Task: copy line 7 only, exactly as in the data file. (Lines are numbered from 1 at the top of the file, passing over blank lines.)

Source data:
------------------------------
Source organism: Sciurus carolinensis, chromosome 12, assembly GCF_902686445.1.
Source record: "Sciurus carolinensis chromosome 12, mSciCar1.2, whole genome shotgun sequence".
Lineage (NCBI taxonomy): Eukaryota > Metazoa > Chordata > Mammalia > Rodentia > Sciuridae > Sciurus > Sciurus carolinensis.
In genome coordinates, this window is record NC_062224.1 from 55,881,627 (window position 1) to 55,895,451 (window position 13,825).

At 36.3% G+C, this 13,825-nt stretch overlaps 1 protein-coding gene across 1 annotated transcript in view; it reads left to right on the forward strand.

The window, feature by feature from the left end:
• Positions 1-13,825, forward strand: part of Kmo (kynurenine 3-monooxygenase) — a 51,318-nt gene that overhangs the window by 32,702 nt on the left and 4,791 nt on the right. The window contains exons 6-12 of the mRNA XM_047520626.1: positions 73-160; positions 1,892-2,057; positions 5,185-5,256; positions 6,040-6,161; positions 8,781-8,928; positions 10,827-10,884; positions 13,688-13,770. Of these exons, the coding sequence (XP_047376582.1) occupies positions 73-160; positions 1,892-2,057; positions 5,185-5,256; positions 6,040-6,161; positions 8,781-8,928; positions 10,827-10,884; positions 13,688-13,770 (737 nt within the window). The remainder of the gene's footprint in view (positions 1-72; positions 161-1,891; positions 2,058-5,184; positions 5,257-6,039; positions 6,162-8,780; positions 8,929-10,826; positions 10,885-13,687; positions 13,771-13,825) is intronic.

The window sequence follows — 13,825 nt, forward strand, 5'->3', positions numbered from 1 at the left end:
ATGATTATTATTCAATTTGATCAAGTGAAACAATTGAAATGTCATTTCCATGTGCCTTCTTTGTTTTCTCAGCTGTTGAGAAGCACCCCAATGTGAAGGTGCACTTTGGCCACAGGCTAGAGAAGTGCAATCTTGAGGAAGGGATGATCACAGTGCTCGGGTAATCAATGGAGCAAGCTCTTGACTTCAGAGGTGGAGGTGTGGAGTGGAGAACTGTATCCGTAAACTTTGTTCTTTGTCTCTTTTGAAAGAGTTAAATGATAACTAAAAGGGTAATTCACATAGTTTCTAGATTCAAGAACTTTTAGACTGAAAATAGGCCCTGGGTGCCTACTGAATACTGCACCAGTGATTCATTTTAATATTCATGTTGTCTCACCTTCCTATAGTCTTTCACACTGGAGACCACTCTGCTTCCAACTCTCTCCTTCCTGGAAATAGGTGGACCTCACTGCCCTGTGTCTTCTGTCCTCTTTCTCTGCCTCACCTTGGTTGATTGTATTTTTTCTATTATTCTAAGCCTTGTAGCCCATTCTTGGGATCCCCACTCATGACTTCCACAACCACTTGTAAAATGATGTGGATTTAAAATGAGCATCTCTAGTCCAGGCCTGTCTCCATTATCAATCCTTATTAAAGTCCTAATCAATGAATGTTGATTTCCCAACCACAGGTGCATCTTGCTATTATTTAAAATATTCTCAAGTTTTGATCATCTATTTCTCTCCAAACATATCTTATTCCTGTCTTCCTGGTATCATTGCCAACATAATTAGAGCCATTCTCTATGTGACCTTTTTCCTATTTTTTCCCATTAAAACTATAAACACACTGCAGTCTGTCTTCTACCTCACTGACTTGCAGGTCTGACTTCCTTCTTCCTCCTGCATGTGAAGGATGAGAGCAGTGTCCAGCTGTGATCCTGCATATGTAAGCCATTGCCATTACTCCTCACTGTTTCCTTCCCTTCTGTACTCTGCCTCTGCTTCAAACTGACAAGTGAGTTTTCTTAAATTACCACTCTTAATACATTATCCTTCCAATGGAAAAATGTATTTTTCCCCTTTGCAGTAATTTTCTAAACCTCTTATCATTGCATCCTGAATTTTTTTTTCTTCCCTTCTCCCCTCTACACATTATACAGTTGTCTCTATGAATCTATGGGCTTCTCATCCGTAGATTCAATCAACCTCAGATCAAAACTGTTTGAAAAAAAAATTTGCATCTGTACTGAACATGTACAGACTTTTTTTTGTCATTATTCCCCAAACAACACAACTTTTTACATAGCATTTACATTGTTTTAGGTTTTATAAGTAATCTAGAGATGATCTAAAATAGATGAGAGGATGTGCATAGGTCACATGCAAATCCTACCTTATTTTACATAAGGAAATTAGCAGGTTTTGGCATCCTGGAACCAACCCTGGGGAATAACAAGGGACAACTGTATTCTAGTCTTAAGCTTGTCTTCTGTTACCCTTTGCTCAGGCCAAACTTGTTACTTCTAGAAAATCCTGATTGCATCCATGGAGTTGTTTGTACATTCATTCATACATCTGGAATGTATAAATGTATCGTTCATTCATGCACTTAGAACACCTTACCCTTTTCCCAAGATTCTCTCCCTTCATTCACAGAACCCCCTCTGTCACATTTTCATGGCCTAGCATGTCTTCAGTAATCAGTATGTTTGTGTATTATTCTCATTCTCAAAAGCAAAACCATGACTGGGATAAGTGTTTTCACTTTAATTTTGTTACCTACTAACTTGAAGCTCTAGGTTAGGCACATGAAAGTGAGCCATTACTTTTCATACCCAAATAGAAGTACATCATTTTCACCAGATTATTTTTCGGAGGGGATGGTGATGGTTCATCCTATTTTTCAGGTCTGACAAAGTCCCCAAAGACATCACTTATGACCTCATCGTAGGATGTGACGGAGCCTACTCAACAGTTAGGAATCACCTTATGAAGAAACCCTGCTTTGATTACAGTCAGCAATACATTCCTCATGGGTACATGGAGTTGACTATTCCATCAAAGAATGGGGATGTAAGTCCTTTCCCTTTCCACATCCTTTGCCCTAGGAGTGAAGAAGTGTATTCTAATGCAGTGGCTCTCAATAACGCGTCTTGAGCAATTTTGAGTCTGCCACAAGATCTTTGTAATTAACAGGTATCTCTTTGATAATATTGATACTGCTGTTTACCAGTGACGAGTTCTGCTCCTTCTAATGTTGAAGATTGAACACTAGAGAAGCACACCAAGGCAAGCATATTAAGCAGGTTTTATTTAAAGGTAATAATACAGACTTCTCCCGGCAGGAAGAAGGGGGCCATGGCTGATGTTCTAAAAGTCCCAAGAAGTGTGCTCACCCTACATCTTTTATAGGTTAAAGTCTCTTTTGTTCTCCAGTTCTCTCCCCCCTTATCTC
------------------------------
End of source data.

• Positions 1-13,825, forward strand: part of Kmo (kynurenine 3-monooxygenase) — a 51,318-nt gene that overhangs the window by 32,702 nt on the left and 4,791 nt on the right. The window contains exons 6-12 of the mRNA XM_047520626.1: positions 73-160; positions 1,892-2,057; positions 5,185-5,256; positions 6,040-6,161; positions 8,781-8,928; positions 10,827-10,884; positions 13,688-13,770. Of these exons, the coding sequence (XP_047376582.1) occupies positions 73-160; positions 1,892-2,057; positions 5,185-5,256; positions 6,040-6,161; positions 8,781-8,928; positions 10,827-10,884; positions 13,688-13,770 (737 nt within the window). The remainder of the gene's footprint in view (positions 1-72; positions 161-1,891; positions 2,058-5,184; positions 5,257-6,039; positions 6,162-8,780; positions 8,929-10,826; positions 10,885-13,687; positions 13,771-13,825) is intronic.